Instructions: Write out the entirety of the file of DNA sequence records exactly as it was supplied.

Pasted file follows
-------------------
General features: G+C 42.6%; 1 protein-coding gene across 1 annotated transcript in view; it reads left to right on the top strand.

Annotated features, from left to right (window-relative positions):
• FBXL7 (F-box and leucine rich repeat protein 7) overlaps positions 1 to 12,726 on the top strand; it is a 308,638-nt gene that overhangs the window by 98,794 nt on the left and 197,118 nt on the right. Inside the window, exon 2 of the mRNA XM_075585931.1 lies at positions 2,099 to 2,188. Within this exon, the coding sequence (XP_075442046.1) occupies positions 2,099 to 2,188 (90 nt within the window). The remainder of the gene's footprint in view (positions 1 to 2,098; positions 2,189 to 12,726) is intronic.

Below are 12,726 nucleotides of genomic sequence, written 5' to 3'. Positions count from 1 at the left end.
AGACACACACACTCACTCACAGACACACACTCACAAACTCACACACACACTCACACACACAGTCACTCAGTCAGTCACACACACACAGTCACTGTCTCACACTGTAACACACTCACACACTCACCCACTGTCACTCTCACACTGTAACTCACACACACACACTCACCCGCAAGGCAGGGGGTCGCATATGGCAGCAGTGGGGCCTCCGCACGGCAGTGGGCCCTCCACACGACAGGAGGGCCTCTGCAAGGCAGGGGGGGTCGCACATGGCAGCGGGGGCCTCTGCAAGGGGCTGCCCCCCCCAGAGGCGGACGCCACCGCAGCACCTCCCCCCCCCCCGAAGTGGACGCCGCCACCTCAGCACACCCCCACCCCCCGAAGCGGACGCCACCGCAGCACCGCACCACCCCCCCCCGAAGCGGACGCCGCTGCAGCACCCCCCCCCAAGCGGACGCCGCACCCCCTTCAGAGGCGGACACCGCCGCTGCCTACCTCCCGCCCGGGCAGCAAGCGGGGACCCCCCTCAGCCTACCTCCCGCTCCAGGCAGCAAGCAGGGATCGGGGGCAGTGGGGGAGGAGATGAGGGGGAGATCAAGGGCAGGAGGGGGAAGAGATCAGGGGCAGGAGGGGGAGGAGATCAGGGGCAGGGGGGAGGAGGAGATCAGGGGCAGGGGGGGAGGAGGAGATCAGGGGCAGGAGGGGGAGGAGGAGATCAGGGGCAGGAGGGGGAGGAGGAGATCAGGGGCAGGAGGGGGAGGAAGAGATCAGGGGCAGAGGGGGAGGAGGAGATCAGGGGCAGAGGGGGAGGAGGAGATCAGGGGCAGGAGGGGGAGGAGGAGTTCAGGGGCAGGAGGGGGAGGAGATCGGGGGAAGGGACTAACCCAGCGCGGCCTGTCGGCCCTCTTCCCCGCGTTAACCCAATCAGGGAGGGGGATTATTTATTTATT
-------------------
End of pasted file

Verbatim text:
General features: G+C 42.6%; 1 protein-coding gene across 1 annotated transcript in view; it reads left to right on the top strand.

Annotated features, from left to right (window-relative positions):
• FBXL7 (F-box and leucine rich repeat protein 7) overlaps positions 1 to 12,726 on the top strand; it is a 308,638-nt gene that overhangs the window by 98,794 nt on the left and 197,118 nt on the right. Inside the window, exon 2 of the mRNA XM_075585931.1 lies at positions 2,099 to 2,188. Within this exon, the coding sequence (XP_075442046.1) occupies positions 2,099 to 2,188 (90 nt within the window). The remainder of the gene's footprint in view (positions 1 to 2,098; positions 2,189 to 12,726) is intronic.

Below are 12,726 nucleotides of genomic sequence, written 5' to 3'. Positions count from 1 at the left end.
AGACACACACACTCACTCACAGACACACACTCACAAACTCACACACACACTCACACACACAGTCACTCAGTCAGTCACACACACACAGTCACTGTCTCACACTGTAACACACTCACACACTCACCCACTGTCACTCTCACACTGTAACTCACACACACACACTCACCCGCAAGGCAGGGGGTCGCATATGGCAGCAGTGGGGCCTCCGCACGGCAGTGGGCCCTCCACACGACAGGAGGGCCTCTGCAAGGCAGGGGGGGTCGCACATGGCAGCGGGGGCCTCTGCAAGGGGCTGCCCCCCCCAGAGGCGGACGCCACCGCAGCACCTCCCCCCCCCCCGAAGTGGACGCCGCCACCTCAGCACACCCCCACCCCCCGAAGCGGACGCCACCGCAGCACCGCACCACCCCCCCCCGAAGCGGACGCCGCTGCAGCACCCCCCCCCAAGCGGACGCCGCACCCCCTTCAGAGGCGGACACCGCCGCTGCCTACCTCCCGCCCGGGCAGCAAGCGGGGACCCCCCTCAGCCTACCTCCCGCTCCAGGCAGCAAGCAGGGATCGGGGGCAGTGGGGGAGGAGATGAGGGGGAGATCAAGGGCAGGAGGGGGAAGAGATCAGGGGCAGGAGGGGGAGGAGATCAGGGGCAGGGGGGAGGAGGAGATCAGGGGCAGGGGGGGAGGAGGAGATCAGGGGCAGGAGGGGGAGGAGGAGATCAGGGGCAGGAGGGGGAGGAGGAGATCAGGGGCAGGAGGGGGAGGAAGAGATCAGGGGCAGAGGGGGAGGAGGAGATCAGGGGCAGAGGGGGAGGAGGAGATCAGGGGCAGGAGGGGGAGGAGGAGTTCAGGGGCAGGAGGGGGAGGAGATCGGGGGAAGGGACTAACCCAGCGCGGCCTGTCGGCCCTCTTCCCCGCGTTAACCCAATCAGGGAGGGGGATTATTTATTTATT